By Mark Price, The Charlotte Observer
A historic home in Plaza Midwood that faced demolition to make way for a road has been rescued by the Charlotte-Mecklenburg Historic Landmarks Commission.
The commission agreed last week to pay $975,000 for the Barnhardt-Cramer House, an imposing historic mansion on Country Club Lane that was built in 1938. The purchase will preserve the home at its current location and prevent redevelopment from adding any roads through the property.
News of the purchase comes at a time when historic homes in the Plaza Midwood area are facing a growing threat from projects that want to use the highly valued acreage for newer, pricier homes. Among the latest examples is the 104-year-old VanLandinghame Estate, which could be leveled to make way for townhouses. The estate sits on five acres.
The Barnhardt-Cramer house faced a similar threat, but the property developer worked with historians after it was determined a connector road would have to be put through the house.
“It would definitely have been destroyed if the commission had not bought it,” said a Facebook post from Dan Morrill, of the historic landmarks commission.
Preservation work on the home will begin in coming months, Morrill says. If all goes as hoped, the commission will put the property on the market in the summer, after placing preservation covenants in the deed to stop demolition in perpetuity.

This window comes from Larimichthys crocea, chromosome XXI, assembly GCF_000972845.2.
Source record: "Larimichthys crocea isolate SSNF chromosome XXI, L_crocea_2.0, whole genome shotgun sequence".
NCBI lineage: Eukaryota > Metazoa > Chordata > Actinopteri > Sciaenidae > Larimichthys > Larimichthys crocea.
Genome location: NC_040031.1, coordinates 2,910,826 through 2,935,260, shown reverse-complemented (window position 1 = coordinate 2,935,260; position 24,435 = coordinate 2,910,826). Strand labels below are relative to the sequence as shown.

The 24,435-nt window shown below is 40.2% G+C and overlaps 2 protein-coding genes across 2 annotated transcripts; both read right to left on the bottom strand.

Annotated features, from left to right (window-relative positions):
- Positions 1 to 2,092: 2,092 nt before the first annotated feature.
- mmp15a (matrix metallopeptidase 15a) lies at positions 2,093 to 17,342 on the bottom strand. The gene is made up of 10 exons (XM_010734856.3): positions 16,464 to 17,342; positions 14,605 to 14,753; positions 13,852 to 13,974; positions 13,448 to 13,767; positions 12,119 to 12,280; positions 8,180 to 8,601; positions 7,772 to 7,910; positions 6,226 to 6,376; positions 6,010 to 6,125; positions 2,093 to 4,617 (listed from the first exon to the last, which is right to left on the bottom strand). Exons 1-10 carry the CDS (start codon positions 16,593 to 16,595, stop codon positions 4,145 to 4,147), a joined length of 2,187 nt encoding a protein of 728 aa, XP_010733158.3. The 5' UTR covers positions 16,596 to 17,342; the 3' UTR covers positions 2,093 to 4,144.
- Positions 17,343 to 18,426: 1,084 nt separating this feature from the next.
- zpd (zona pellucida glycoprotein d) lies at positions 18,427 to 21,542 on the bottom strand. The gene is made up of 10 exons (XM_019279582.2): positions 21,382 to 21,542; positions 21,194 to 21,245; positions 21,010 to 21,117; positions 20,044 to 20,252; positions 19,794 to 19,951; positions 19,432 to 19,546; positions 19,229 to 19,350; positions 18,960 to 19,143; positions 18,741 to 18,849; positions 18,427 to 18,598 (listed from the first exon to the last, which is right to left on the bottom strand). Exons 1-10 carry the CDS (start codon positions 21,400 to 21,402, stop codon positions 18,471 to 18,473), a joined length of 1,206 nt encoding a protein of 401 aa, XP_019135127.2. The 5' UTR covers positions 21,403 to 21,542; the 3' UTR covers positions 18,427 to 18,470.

The home was originally the centerpiece of a 15-acre estate and is considered a “sophisticated example of the revivalist style,” said Morrill. The architect was Martin E. Boyer Jr. During the 1920s and 1930s, Boyer was the designer of many of Charlotte’s most elegant homes.
It once belonged to two of the city’s most prominent families: The Barnhardt family of Barnhardt Manufacturing Co., and the Cramer family of textile industrialists.
Charles E. Barnhardt was a prominent business and civic leader in Charlotte. Tragically, he never had the opportunity to live in his magnificent Plaza Midwood home. “He drowned in the pond on the estate while inspecting the construction of the grounds with his wife Edna on May 26, 1938,” said Morrill.
In 1948, George B. Cramer and Elizabeth Crooks Cramer purchased the house, and members of the Cramer family lived there until 2016. George Cramer was the son of textile engineer and industrialist Stuart Cramer, for whom the Gaston County town of Cramerton is named.
Money to buy the house and four adjacent lots came from the landmark commission’s Historic Preservation Revolving Fund.
This year, the fund helped save the Phillips House and the Morris Barn in Matthews, as well as the Delburg Mill House in Davidson.
The Edward Rozzel Farm is under contract for preservation using money from the fund.
This article was previously published by The Charlotte Observer.